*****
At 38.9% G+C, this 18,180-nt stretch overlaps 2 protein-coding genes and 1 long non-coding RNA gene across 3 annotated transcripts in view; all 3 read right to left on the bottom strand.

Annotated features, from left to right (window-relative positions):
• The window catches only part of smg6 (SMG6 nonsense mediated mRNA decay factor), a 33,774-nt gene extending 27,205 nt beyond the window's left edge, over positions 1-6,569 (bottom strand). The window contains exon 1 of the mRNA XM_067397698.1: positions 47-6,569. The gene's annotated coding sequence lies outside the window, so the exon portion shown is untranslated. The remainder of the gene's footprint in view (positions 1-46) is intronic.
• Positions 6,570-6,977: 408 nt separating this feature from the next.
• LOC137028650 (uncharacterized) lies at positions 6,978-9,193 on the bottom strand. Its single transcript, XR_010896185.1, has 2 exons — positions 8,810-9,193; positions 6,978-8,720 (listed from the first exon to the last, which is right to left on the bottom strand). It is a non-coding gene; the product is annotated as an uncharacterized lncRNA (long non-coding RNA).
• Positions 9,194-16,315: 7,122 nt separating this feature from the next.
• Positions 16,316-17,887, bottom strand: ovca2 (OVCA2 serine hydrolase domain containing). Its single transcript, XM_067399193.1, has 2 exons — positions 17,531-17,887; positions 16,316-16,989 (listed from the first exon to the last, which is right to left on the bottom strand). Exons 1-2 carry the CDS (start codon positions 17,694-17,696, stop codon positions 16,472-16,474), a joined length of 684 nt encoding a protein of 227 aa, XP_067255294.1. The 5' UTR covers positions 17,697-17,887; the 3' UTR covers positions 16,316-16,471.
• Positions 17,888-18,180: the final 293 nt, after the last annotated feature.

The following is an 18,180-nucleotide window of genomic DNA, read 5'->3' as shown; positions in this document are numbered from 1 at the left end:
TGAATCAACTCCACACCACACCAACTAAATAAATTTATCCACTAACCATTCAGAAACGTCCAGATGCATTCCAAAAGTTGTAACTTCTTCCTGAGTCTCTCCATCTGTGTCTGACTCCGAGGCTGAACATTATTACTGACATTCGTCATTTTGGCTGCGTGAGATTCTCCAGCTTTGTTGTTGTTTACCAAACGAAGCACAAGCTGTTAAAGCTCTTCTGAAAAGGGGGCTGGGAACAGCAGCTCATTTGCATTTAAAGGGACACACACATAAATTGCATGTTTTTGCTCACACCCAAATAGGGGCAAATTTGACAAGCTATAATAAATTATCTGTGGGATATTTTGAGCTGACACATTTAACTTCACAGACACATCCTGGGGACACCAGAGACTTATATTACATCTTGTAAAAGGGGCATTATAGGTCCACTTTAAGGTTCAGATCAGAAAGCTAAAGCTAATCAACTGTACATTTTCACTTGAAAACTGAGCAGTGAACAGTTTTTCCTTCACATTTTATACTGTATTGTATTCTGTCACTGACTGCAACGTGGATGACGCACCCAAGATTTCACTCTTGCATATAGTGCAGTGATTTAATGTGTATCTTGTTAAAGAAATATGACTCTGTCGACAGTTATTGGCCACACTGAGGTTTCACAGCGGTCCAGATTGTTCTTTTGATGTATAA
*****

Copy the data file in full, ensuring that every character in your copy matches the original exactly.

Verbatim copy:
At 38.9% G+C, this 18,180-nt stretch overlaps 2 protein-coding genes and 1 long non-coding RNA gene across 3 annotated transcripts in view; all 3 read right to left on the bottom strand.

Annotated features, from left to right (window-relative positions):
• The window catches only part of smg6 (SMG6 nonsense mediated mRNA decay factor), a 33,774-nt gene extending 27,205 nt beyond the window's left edge, over positions 1-6,569 (bottom strand). The window contains exon 1 of the mRNA XM_067397698.1: positions 47-6,569. The gene's annotated coding sequence lies outside the window, so the exon portion shown is untranslated. The remainder of the gene's footprint in view (positions 1-46) is intronic.
• Positions 6,570-6,977: 408 nt separating this feature from the next.
• LOC137028650 (uncharacterized) lies at positions 6,978-9,193 on the bottom strand. Its single transcript, XR_010896185.1, has 2 exons — positions 8,810-9,193; positions 6,978-8,720 (listed from the first exon to the last, which is right to left on the bottom strand). It is a non-coding gene; the product is annotated as an uncharacterized lncRNA (long non-coding RNA).
• Positions 9,194-16,315: 7,122 nt separating this feature from the next.
• Positions 16,316-17,887, bottom strand: ovca2 (OVCA2 serine hydrolase domain containing). Its single transcript, XM_067399193.1, has 2 exons — positions 17,531-17,887; positions 16,316-16,989 (listed from the first exon to the last, which is right to left on the bottom strand). Exons 1-2 carry the CDS (start codon positions 17,694-17,696, stop codon positions 16,472-16,474), a joined length of 684 nt encoding a protein of 227 aa, XP_067255294.1. The 5' UTR covers positions 17,697-17,887; the 3' UTR covers positions 16,316-16,471.
• Positions 17,888-18,180: the final 293 nt, after the last annotated feature.

The following is an 18,180-nucleotide window of genomic DNA, read 5'->3' as shown; positions in this document are numbered from 1 at the left end:
TGAATCAACTCCACACCACACCAACTAAATAAATTTATCCACTAACCATTCAGAAACGTCCAGATGCATTCCAAAAGTTGTAACTTCTTCCTGAGTCTCTCCATCTGTGTCTGACTCCGAGGCTGAACATTATTACTGACATTCGTCATTTTGGCTGCGTGAGATTCTCCAGCTTTGTTGTTGTTTACCAAACGAAGCACAAGCTGTTAAAGCTCTTCTGAAAAGGGGGCTGGGAACAGCAGCTCATTTGCATTTAAAGGGACACACACATAAATTGCATGTTTTTGCTCACACCCAAATAGGGGCAAATTTGACAAGCTATAATAAATTATCTGTGGGATATTTTGAGCTGACACATTTAACTTCACAGACACATCCTGGGGACACCAGAGACTTATATTACATCTTGTAAAAGGGGCATTATAGGTCCACTTTAAGGTTCAGATCAGAAAGCTAAAGCTAATCAACTGTACATTTTCACTTGAAAACTGAGCAGTGAACAGTTTTTCCTTCACATTTTATACTGTATTGTATTCTGTCACTGACTGCAACGTGGATGACGCACCCAAGATTTCACTCTTGCATATAGTGCAGTGATTTAATGTGTATCTTGTTAAAGAAATATGACTCTGTCGACAGTTATTGGCCACACTGAGGTTTCACAGCGGTCCAGATTGTTCTTTTGATGTATAA